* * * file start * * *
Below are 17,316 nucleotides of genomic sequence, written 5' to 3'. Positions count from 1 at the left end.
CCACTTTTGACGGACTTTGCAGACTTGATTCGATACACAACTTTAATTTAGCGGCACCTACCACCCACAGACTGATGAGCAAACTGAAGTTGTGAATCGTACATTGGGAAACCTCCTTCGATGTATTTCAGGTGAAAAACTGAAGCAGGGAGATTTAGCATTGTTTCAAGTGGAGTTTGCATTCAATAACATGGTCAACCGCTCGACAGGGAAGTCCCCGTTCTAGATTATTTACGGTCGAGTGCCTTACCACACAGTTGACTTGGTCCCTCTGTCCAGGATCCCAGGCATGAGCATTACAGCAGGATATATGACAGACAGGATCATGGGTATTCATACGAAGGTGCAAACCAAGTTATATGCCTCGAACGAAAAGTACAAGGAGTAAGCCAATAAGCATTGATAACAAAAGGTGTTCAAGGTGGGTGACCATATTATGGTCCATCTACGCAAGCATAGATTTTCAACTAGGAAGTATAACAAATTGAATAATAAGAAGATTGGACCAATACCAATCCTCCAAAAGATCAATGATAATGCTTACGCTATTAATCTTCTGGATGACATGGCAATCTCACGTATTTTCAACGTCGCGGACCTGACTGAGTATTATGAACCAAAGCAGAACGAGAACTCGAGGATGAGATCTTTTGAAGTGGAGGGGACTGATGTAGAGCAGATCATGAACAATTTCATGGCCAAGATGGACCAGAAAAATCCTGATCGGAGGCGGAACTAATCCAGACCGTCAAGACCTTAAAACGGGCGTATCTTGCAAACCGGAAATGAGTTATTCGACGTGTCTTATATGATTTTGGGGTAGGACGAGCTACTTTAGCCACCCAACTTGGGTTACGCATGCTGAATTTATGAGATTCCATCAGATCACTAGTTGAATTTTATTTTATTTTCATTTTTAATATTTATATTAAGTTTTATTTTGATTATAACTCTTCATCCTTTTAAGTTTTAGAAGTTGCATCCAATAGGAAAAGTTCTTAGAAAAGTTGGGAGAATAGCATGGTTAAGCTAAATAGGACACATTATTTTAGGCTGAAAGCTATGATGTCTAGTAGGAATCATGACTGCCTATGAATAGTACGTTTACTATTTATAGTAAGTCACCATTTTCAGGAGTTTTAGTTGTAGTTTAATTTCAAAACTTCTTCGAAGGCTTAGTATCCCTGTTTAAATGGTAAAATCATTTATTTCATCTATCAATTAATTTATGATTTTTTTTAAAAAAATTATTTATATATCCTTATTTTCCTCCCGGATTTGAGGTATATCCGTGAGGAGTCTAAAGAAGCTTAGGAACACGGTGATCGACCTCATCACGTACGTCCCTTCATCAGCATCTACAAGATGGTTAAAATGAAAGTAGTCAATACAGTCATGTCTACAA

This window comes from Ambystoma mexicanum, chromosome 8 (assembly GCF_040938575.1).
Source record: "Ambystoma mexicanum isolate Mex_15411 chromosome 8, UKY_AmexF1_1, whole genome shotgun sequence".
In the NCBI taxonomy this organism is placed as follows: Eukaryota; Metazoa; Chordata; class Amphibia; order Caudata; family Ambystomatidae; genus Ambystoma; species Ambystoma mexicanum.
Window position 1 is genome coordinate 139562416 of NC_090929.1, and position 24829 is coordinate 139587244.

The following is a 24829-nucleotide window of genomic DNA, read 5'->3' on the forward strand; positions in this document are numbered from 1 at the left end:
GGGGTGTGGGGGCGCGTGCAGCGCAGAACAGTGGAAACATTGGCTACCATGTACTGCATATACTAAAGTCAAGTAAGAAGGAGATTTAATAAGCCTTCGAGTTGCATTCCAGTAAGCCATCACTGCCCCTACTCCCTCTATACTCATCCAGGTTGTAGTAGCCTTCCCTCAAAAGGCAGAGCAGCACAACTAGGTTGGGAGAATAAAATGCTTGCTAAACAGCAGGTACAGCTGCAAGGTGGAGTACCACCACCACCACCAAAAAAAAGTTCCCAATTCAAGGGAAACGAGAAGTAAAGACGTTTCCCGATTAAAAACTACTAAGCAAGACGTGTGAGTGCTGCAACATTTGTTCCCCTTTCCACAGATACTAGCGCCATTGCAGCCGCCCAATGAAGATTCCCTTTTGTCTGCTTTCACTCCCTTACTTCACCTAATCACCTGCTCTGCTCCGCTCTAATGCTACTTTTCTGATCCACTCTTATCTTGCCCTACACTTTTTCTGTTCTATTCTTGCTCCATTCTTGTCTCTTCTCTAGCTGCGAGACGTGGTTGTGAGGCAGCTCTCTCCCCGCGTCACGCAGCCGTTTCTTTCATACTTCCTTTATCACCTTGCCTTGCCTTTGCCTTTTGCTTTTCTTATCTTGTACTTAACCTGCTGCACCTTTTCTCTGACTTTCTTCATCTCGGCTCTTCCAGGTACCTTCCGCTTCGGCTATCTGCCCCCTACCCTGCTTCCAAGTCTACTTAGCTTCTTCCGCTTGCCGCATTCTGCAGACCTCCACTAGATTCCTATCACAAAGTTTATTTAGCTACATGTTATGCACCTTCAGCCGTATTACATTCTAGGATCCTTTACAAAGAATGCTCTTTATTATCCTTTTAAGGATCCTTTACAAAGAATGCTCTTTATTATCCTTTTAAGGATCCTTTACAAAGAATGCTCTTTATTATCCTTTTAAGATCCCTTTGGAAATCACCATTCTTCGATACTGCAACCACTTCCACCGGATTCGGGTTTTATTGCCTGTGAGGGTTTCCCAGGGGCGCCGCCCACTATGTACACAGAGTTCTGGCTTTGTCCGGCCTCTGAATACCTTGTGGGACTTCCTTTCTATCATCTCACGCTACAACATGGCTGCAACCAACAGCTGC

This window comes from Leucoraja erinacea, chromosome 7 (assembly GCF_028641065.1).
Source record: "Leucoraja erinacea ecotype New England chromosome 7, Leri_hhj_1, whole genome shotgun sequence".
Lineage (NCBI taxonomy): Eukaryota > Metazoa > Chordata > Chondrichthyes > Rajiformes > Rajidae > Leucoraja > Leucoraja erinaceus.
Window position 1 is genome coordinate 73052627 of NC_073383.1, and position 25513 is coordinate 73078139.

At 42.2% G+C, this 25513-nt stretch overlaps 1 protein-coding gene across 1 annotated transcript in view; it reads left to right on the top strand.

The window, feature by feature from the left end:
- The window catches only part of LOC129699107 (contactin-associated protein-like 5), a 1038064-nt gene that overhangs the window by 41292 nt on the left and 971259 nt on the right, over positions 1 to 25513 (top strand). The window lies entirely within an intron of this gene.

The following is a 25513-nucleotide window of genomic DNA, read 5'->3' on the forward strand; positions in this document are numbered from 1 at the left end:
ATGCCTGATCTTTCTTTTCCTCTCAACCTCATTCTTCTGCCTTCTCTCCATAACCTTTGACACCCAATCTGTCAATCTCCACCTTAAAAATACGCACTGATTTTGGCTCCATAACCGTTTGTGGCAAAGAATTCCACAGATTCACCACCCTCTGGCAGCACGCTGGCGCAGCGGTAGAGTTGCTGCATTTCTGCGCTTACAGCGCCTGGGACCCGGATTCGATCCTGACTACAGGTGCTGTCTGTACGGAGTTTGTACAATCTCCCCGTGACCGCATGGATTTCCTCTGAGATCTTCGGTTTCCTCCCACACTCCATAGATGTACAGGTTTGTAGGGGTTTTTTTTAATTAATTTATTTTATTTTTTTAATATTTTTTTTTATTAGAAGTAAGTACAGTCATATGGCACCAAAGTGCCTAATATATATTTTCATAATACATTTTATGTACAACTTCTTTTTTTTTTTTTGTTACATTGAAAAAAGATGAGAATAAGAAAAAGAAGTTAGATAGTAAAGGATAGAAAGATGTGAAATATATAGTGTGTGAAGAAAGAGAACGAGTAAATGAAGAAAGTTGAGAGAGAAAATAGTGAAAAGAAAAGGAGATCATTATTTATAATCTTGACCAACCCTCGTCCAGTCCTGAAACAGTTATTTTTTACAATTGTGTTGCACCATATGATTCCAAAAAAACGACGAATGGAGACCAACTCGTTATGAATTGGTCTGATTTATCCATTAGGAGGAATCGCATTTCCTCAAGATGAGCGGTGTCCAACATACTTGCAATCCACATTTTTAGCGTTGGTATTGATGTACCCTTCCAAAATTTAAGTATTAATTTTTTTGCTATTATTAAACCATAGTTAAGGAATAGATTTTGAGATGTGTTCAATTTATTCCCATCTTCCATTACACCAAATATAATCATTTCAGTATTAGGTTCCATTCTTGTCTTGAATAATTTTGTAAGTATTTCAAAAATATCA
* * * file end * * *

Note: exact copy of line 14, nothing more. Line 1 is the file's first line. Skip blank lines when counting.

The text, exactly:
The window, feature by feature from the left end: